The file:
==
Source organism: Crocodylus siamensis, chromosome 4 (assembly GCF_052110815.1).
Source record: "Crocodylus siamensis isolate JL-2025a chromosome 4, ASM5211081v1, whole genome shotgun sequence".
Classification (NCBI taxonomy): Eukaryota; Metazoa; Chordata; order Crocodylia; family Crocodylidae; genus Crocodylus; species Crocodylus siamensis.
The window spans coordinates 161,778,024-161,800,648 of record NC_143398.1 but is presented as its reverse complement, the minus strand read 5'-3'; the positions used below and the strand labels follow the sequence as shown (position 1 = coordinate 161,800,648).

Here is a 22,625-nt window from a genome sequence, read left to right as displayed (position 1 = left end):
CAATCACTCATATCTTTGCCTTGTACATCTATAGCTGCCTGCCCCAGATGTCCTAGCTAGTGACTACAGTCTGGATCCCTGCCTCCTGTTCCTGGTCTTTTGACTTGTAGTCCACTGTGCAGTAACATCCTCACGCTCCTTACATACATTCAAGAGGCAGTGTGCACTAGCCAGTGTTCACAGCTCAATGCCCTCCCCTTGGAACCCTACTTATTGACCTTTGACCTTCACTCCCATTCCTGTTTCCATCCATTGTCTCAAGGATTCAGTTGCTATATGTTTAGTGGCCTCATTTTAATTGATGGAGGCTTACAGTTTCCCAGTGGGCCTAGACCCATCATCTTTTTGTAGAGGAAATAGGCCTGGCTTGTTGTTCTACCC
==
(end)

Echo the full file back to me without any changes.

Source organism: Crocodylus siamensis, chromosome 4 (assembly GCF_052110815.1).
Source record: "Crocodylus siamensis isolate JL-2025a chromosome 4, ASM5211081v1, whole genome shotgun sequence".
Classification (NCBI taxonomy): Eukaryota; Metazoa; Chordata; order Crocodylia; family Crocodylidae; genus Crocodylus; species Crocodylus siamensis.
The window spans coordinates 161,778,024-161,800,648 of record NC_143398.1 but is presented as its reverse complement, the minus strand read 5'-3'; the positions used below and the strand labels follow the sequence as shown (position 1 = coordinate 161,800,648).

Here is a 22,625-nt window from a genome sequence, read left to right as displayed (position 1 = left end):
CAATCACTCATATCTTTGCCTTGTACATCTATAGCTGCCTGCCCCAGATGTCCTAGCTAGTGACTACAGTCTGGATCCCTGCCTCCTGTTCCTGGTCTTTTGACTTGTAGTCCACTGTGCAGTAACATCCTCACGCTCCTTACATACATTCAAGAGGCAGTGTGCACTAGCCAGTGTTCACAGCTCAATGCCCTCCCCTTGGAACCCTACTTATTGACCTTTGACCTTCACTCCCATTCCTGTTTCCATCCATTGTCTCAAGGATTCAGTTGCTATATGTTTAGTGGCCTCATTTTAATTGATGGAGGCTTACAGTTTCCCAGTGGGCCTAGACCCATCATCTTTTTGTAGAGGAAATAGGCCTGGCTTGTTGTTCTACCC